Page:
- Courtesy photo
- Gloria Saputo's dog, Suzy, a Shih Tzu/poodle mix.
From the onset, the associate public defender expected a quick negotiation. She was wrong, of course. Instead of an open and shut case, attorney Brady Smith says, city lawyers threatened jail time for her client unless she pleaded guilty to the charges at hand.
But the defendant, Gloria Saputo, 75, did commit a crime. That's what a justice court jury determined in February. The offense: Her dogs barked.
In fact, they might have been barking all day; Saputo was out on Aug. 4, 2016, the date of the offense, while her late husband stayed at home. Neighbors, fed up with the noise, eventually called the cops. And soon enough the city had a case pending against her.
During plea negotiations, the sticking point centered on the requisite forfeiture of the two dogs. Saputo, a Sugar House widow, found the demand unacceptable, and the deal broke off before it even started. Her canines—Lilly, a German shepherd, and Suzy, a Shih Tzu-poodle mix—are like family, she says.
Because the dogs weren't cited for attacking or acting aggressively, Smith questioned the need to confiscate them.
"I haven't been able to find anything in case law where dogs are forfeited over barking," she says. "In the cases of animal cruelty or if the dogs are biting people, that's obviously different. But in this, they actually asked the judge to take the dogs away from her."
She was also surprised that the prosecutor wasn't willing to reduce the pending misdemeanor charge to an infraction, thereby giving a judge the option of putting Saputo behind bars, if convicted. "Here I am, telling this 74-year-old woman that they're going to throw her in jail because she has dogs barking," Smith says.
It surely didn't help Saputo that the Aug. 4 affair wasn't her first citation. Her dogs garnered complaints on two previous occasions in 2016, which were settled in a global plea in abeyance deal. And in April, Saputo was charged with animal neglect due to Suzy's matted and unkempt fur. That allegation was resolved after a trip to the groomer.
Saputo contested the charges at trial, but lost, and was ordered to relinquish Lilly and Suzy to animal control. She immediately appealed the verdict in district court, where trial is scheduled for mid-April. Judge Elizabeth Hruby-Mills stayed the sentence pending the appeal, meaning Saputo is allowed to have her dogs back for the time being.
Had they not been released, Smith is doubtful that Saputo's two dogs would quiet the neighborhood. Barking dogs, she notes, is common enough.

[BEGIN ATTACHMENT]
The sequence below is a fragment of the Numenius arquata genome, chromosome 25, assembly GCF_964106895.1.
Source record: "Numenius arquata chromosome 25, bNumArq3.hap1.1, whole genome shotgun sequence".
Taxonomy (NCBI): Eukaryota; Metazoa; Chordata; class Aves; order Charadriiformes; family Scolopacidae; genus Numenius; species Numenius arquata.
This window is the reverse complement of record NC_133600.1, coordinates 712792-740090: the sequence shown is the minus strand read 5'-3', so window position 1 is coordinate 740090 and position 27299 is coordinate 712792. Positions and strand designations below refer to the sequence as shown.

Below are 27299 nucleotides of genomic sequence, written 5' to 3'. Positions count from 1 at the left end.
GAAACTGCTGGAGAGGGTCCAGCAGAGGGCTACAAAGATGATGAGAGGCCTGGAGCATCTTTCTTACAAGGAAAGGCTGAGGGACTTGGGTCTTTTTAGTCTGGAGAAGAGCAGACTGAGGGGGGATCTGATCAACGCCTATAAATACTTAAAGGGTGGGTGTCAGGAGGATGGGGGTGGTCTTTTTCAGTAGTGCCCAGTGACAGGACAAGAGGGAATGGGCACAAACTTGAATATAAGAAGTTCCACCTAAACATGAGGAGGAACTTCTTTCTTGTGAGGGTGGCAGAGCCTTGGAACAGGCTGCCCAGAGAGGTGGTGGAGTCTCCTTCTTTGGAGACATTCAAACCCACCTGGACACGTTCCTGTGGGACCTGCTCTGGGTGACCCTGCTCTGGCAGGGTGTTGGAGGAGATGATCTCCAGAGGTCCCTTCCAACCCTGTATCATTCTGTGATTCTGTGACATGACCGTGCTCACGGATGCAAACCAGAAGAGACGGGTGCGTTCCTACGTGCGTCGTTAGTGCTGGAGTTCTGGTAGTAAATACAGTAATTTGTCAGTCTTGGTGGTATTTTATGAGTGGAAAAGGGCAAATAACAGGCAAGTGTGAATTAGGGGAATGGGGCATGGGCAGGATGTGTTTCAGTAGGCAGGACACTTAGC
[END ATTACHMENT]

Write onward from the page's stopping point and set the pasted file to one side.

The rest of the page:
According to Deann Shepherd, communications director at the Humane Society of Utah, agency investigators received 40 complaints regarding barking dogs in 2016 but were not aware of any that resulted in forfeitures. Shepherd went on to say that incessant barking is commonly a sign that a dog's needs are not being met.
Salt Lake County District Attorney Sim Gill, who oversees the City Attorney's Office, points to Saputo's history with animal control as precisely the reason the judge ordered the dogs' forfeiture.
"When they fail [to comply with prior court orders], we follow the process outlined, and if counsel cannot resolve the matter or will not have their client understand it, then making the process available to the continuing complaints from citizens is the only option left," he says via email.
In February, the city slapped Saputo with seven additional charges stemming from another barking incident. Gill notes that the prosecution was predicated on repeated calls to the city from neighbors.
"Complaints are generated not by the prosecution but arise out of disturbances within the community, from citizens," he says. "The laws are on the books to try and pave a path of responsibility. Every effort was made with prior attempts as well as other options provided to resolve the matter."
Smith argues, however, that efforts made by her client to curb the noise were overlooked. After being assigned to the case, she explained the severity of the punishment, and Saputo promptly purchased bark collars and hung a blind in the yard to obscure the dogs' view from distractions on the street. "I think it's a misuse of our funding to do an entire jury trial on a case like this," she says.
Jennifer Golembeski, a neighbor who operates a home business and one of the witnesses for the city, says the constant barking tested her sanity. She says she wishes the problem had been resolved prior to the point where it entered a courtroom.
"None of us ever wanted it to go this far," Golembeski says. When talking as neighbors didn't seem to work, police and animal control got involved. "It kind of spiraled to this point. It never had to go this far."